Have you got any modifications planned for your current Land Cruiser?
MW: “When I decided to sell my old Land Cruiser, it was simply because it was getting a bit long in the tooth and old age was creeping in. It wasn’t becoming economically viable to run so I sold it and got myself a newer 120 Series Land Cruiser. Again, my current Land Cruiser is almost completely standard and had 200,000 miles on the clock when I picked it up. I am planning on doing a tad more modification to this one though while still keeping my philosophy of trying to keep it as standard as possible and lightweight. There are two things which, in my opinion, cause problems when you’re on these big long adventures and they are the vehicle being too heavy and/or driving too fast. The lightweight Land Cruisers do fantastically well provided they aren’t overloaded.”
Had you ever done any overlanding before setting up the business?
MW: “I got made redundant for the first time in 2011 and decided to put my money where my mouth was and started looking to buy a 4×4 to do a trip. Back then my original plan was to buy a 4×4 and do one trip in it and get back home, sell it and probably get most of my money back from what I purchased. I booked myself on a trip with an organised tour company as I hadn’t done anything like that before but at that point, I hadn’t yet purchased any vehicle to go in which only left me with six weeks to try and find a decent one. A few Land Cruisers came up locally which I looked at before settling on one from a local 4×4 specialist down near Exeter. I only had 10 days to get to know the Land Cruiser and get some basic camping gear before jumping on a ferry from Portsmouth and headed off to Africa. Since then, I have gone back with my Land Cruiser every year for the past decade, driving around Morocco for three weeks each year. Over the years I have fallen in love with the freedom of overland travel and getting out to some really remote beautiful parts of the world. Now Amazigh Overland allows me to do Overlanding constantly.”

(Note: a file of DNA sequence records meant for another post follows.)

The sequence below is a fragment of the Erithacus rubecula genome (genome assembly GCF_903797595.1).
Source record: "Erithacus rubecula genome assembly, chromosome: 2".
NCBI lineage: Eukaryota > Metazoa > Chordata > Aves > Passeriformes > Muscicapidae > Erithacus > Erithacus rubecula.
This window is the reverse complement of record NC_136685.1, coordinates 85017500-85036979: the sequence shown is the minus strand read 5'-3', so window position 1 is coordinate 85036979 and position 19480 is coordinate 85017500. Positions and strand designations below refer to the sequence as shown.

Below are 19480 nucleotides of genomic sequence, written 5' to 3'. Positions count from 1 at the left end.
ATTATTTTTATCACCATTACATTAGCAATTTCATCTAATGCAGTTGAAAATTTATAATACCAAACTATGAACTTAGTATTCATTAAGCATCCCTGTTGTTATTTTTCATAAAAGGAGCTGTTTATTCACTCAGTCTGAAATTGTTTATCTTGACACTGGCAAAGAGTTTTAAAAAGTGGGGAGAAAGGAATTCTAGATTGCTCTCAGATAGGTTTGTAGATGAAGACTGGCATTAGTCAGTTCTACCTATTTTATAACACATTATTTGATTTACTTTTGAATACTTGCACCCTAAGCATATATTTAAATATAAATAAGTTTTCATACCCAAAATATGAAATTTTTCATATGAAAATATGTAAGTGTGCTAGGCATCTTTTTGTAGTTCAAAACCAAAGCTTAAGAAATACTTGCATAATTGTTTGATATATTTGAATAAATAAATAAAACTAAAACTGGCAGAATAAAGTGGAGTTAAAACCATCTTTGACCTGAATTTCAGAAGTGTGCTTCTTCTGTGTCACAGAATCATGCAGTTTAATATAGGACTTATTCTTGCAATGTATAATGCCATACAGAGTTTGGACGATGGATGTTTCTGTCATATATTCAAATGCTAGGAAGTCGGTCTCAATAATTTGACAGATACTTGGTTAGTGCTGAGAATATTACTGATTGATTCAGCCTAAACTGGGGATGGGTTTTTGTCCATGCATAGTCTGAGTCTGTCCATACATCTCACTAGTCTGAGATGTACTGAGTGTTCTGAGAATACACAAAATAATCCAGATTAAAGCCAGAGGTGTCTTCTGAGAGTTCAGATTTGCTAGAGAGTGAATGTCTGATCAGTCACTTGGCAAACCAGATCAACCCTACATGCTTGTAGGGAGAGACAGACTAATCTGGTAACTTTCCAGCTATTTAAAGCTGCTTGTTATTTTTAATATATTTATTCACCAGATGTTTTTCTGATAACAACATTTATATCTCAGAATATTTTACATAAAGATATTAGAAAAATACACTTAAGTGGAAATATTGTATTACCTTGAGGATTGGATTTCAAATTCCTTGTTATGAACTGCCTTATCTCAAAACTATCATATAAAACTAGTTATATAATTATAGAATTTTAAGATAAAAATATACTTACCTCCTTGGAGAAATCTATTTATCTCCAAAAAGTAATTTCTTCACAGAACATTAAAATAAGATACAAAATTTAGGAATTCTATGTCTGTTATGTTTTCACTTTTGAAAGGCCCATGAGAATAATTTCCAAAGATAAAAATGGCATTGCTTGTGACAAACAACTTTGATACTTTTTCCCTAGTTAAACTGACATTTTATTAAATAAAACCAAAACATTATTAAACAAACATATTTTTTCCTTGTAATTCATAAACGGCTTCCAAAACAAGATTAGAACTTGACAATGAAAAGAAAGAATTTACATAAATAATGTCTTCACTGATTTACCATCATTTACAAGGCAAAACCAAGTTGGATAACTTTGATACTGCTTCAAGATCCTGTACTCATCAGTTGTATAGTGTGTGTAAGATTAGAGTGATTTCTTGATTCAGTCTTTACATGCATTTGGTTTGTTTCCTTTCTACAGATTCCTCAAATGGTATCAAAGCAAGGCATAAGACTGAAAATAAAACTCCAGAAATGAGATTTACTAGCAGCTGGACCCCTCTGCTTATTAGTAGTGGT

TGB: Tell us a bit about your company, Amazigh Overland.
Mark White: “After being made redundant for the second time, I decided I needed a bit of a career change, so set about creating Amazigh Overland in 2017. It’s just myself and my Land Cruiser as the business and I try to offer a more personalised tour of Morocco. There are about 10 or 12 other companies that offer Overland 4×4 trips in Morocco but they all follow the same sort of route and I wanted to use some of the local knowledge I’d built up over the last 20 years and take people into some of the parts of Morocco that the other companies just don’t visit. I also try to tailor holidays to suit individual needs. If somebody wants to come and do a couple of days off-roading with me that’s fine or if they want to do a couple of months, I can do that too.”
What’s the inspiration behind the company name, Amazigh Overland?
MW: “Amazigh actually translates as ‘free people’ in the language of the indigenous people of Morocco which I thought was a good name to tie into the local area that I was looking to set up my business and also the freedom brought from travelling around the country and desert in 4x4s.”
To find out more about Mark’s Amazigh Overland company, you can click here. Mark is also involved with the Overlanding Association, a non-profit community, providing inspiration, help and advice to Overland Travellers. The Association is run by a dedicated team of volunteers, several of whom have travelled extensively in Toyota 4×4 vehicles. You can find out more by clicking here.
Mark White was speaking to Jake Weaver.